So what is “unreasonable”? If it's a regulatory scheme as opposed to a criminal scheme, then different access rules apply.

5 p.m.

Liberal

Francis Scarpaleggia Lac-Saint-Louis, QC

So I guess even if it is regulatory under the harmful products act, just the fact that somebody can come into my home, if I'm running a business in my home, on the basis of a suspicion that the product I'm selling is not safe...that's a fairly serious infringement. Now, maybe it's reasonably justified, but here's what I'm trying to get at. Yes, I understand that gun-shop owners don't want to feel intimidated. I understand that, but we're not dealing with an innocuous product here; this is a.... I understand that 99% of gun owners, long-gun owners, are law-abiding citizens. I know many myself, and I've said in the House that they're the pillars of the community.

On the other hand, we're not dealing with an innocuous product. It's something that could be misused. My understanding was that the green book was a way of encouraging or even requiring a gun-shop owner to check if the purchaser of the gun has a valid licence, because I think they have to enter that information. Now, the law requires that someone be sure that the buyer has a licence before they can sell them a gun. But what you're doing, it seems to me, is that you're making it more likely that somebody won't check if there's a licence.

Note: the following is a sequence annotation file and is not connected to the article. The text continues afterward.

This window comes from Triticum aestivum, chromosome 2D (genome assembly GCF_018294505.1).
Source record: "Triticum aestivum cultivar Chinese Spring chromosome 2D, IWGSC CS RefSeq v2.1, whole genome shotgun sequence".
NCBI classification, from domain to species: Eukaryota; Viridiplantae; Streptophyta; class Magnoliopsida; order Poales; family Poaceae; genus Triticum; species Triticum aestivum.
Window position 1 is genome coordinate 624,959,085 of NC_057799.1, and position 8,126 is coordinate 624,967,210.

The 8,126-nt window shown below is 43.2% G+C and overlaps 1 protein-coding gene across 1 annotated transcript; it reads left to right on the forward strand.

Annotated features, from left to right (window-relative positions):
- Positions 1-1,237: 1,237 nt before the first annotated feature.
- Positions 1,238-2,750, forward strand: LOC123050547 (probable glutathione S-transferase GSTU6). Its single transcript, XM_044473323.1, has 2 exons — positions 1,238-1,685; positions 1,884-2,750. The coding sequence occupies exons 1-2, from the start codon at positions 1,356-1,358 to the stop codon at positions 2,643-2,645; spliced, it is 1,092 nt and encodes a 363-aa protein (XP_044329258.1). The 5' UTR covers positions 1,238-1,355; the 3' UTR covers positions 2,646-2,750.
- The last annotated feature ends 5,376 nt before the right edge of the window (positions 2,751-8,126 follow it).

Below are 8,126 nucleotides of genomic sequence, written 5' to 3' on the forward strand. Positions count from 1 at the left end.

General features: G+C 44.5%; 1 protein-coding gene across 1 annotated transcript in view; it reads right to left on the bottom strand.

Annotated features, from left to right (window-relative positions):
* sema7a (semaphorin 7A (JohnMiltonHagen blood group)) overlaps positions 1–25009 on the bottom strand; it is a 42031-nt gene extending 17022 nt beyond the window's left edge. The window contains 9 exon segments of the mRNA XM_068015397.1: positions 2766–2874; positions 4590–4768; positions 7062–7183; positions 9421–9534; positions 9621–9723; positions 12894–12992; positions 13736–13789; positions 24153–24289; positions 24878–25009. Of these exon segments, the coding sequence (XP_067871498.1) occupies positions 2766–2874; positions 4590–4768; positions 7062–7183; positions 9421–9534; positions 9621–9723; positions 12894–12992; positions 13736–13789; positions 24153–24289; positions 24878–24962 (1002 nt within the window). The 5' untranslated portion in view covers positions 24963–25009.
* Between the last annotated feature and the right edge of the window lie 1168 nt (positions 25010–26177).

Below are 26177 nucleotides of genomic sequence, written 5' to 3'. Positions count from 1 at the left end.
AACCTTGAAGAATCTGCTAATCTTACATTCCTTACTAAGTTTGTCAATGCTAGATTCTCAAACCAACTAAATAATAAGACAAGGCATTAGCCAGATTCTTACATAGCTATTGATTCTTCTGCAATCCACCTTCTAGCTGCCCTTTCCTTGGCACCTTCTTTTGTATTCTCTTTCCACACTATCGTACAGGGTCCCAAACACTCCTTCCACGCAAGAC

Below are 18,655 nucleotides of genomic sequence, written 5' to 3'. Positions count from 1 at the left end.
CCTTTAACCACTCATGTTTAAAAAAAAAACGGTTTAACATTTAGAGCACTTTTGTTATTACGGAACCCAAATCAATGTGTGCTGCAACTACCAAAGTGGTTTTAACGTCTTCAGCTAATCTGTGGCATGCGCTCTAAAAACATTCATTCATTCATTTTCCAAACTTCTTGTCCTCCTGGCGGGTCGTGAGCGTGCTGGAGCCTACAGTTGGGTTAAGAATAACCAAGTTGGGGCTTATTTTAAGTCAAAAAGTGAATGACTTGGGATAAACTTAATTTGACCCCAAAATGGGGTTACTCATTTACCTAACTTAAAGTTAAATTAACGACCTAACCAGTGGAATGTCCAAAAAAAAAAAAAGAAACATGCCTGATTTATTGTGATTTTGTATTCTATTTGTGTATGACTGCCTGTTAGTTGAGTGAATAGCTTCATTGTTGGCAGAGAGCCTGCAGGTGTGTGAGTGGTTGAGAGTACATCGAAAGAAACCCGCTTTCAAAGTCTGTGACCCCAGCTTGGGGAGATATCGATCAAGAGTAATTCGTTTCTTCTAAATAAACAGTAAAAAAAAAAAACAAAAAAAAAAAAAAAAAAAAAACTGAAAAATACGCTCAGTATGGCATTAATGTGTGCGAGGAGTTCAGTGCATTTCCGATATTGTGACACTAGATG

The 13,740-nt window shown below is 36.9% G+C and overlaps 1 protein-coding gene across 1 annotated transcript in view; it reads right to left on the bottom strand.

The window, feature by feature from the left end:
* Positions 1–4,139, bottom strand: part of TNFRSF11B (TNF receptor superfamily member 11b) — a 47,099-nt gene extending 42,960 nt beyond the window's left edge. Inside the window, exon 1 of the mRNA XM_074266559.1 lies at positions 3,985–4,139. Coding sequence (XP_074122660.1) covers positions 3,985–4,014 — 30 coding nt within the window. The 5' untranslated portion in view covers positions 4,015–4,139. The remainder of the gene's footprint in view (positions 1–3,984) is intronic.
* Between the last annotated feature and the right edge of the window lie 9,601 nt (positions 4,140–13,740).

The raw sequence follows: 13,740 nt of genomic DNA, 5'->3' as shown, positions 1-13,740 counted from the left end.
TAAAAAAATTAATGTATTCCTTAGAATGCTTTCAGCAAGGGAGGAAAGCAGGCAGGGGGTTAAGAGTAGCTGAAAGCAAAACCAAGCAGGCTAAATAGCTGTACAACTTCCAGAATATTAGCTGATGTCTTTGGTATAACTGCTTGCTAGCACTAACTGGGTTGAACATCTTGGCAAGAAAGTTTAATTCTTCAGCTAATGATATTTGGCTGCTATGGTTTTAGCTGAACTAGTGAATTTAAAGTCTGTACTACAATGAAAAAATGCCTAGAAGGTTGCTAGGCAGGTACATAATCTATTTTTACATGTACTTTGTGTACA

I'll give you an example. In the United States, you cannot sell a gun to somebody who is not lawfully entitled to own one, so you would think that a seller would verify that the person has a licence before selling to them. But an investigative reporter did a story wherein he posed as someone who wanted to buy a gun over the phone or on the Internet and sort of hinted to the seller that he didn't have a licence. What he said to the seller was, “Look, I'm just telling you, you wouldn't want to necessarily sell me a gun if you knew...”. The seller went ahead and sold anyway.